1. See Chapter 15 for further information about smokefree laws.

2. The common law is a body of law made up of accepted legal principles that arise out of actual cases. It can be described as “judge made” law, as it evolves through the judgments of the Courts, unlike statute law, which is found in the legislation made by Parliament.

3. See: Civil Liability Act 2002 (WA); Wrongs Act 1958 (Vic); Civil Liability Act 2002 (NSW); Civil Liability Act 2003 (Qld); Civil Liability Act 2002 (Tas); Civil Liability Act 1936 (SA); Civil Law (Wrongs) Act 2002 (ACT); Personal Injuries (Liabilities and Damages) Act 2003 (NT); Trade Practices Act 1974 (Cth).

4. A plaintiff’s legal rights are frequently based on a number of different statutory provisions and common law principles. A plaintiff’s statement of claim normally sets out all the legal grounds on which the plaintiff is entitled to pursue the claim, and each of these is normally considered by the court.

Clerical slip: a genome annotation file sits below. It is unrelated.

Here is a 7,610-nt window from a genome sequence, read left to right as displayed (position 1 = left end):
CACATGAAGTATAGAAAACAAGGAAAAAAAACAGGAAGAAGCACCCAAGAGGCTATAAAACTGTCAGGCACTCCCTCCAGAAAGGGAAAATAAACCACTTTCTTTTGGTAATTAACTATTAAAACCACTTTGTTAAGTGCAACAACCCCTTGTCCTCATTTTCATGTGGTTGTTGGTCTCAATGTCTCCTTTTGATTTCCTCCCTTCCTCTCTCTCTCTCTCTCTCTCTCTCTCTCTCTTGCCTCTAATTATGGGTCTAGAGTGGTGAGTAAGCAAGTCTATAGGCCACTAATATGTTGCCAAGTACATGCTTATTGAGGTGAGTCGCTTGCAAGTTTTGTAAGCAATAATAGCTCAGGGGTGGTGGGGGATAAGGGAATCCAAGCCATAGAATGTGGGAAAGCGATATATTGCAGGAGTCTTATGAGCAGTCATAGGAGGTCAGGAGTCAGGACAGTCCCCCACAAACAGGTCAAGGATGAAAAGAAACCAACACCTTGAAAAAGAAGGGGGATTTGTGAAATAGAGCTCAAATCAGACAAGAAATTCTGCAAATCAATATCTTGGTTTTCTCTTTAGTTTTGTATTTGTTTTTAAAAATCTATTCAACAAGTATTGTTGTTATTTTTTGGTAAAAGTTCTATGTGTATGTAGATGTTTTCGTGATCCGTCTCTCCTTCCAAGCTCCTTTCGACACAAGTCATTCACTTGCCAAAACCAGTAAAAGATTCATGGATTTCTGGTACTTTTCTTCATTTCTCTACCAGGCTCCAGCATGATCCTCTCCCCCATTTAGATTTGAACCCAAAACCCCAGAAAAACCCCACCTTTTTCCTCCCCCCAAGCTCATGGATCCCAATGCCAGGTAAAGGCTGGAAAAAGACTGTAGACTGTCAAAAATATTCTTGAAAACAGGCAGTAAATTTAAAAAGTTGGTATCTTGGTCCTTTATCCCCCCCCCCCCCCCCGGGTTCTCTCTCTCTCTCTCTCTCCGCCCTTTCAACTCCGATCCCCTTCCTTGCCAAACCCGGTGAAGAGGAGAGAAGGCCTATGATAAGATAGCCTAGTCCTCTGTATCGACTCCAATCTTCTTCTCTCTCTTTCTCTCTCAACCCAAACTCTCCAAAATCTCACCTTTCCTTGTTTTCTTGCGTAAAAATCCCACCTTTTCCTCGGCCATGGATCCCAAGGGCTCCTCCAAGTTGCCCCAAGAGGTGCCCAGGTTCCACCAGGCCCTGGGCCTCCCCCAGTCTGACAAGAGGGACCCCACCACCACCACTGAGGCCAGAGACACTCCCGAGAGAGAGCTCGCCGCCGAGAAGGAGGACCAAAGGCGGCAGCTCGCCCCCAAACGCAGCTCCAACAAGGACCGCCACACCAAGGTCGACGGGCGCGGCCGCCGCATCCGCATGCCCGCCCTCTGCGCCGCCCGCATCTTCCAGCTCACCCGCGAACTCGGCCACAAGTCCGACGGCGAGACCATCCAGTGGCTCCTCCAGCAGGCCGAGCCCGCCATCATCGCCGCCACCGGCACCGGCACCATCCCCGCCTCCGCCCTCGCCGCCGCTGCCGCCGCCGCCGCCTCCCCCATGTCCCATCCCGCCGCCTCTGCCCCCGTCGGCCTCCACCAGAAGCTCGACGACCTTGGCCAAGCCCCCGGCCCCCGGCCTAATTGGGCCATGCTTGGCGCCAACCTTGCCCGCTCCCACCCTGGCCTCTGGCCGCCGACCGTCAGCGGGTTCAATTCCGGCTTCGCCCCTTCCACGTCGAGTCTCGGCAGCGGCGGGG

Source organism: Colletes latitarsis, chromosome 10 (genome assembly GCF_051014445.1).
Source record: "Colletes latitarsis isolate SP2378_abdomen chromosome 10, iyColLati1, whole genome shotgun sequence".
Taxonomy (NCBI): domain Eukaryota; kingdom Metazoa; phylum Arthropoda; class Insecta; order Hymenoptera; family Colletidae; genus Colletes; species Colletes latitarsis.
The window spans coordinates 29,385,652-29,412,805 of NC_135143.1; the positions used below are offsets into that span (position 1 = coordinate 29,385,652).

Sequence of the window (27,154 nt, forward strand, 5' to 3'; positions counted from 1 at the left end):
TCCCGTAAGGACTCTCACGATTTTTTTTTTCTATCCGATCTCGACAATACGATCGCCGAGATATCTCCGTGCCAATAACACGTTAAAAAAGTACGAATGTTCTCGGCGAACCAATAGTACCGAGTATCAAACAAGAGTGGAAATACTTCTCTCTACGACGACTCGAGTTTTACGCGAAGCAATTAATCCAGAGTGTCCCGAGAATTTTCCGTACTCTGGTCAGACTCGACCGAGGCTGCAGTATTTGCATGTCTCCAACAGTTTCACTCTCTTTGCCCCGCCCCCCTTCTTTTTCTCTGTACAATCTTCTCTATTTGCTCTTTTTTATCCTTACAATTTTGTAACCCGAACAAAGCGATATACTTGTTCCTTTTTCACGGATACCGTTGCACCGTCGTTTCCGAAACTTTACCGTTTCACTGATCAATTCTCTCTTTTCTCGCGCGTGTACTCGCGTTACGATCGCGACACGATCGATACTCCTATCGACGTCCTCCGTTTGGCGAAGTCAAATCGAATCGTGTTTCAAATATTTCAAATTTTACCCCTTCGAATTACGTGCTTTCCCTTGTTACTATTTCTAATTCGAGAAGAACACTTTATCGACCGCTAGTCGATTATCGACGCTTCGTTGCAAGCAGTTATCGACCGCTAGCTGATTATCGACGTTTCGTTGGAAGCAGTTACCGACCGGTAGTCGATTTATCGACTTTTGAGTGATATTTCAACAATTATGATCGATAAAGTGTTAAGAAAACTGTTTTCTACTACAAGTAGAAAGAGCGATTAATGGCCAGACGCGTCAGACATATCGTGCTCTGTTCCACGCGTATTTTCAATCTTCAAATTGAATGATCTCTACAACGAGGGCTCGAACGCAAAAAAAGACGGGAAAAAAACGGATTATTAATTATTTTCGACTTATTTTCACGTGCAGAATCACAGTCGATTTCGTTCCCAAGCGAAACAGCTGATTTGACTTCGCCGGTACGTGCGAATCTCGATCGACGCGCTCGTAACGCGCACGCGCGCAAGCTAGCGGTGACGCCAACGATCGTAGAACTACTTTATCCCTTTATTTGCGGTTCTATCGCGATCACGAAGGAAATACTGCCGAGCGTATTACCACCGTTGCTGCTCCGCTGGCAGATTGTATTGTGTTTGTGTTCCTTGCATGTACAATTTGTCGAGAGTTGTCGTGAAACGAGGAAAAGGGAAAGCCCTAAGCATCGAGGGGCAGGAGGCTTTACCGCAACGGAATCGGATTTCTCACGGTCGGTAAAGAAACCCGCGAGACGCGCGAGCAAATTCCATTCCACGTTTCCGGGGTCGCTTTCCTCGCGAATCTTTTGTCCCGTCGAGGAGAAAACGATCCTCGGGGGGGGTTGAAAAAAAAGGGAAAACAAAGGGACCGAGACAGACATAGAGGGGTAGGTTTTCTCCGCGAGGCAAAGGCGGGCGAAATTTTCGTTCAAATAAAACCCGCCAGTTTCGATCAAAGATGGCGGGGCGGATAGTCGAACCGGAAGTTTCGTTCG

5. Bowles v Canton Pty Ltd (Unreported, 13 September 2003, Magistrates Court of Victoria) and Scholem v NSW Department of Health (1992) 3 APLR 45, NSW District Court, 27 May 1992.

6. Sharp v Stephen Guinery t/as Port Kembla Hotel & Port Kembla RSL Club, Supreme Court of NSW, Case no. 20956 of 1996.

7. Work Safety Act 2008 (ACT), Occupational Health and Safety Act 2000 (NSW), Workplace Health and Safety Act 2007 (NT), Workplace Health and Safety Act 1995 (Qld), Occupational Health, Safety and Welfare Act 1986 (SA), Workplace Health and Safety Act 1995 (Tas), Occupational Health and Safety Act 2004 (Vic), Occupational Safety and Health Act 1984 (WA).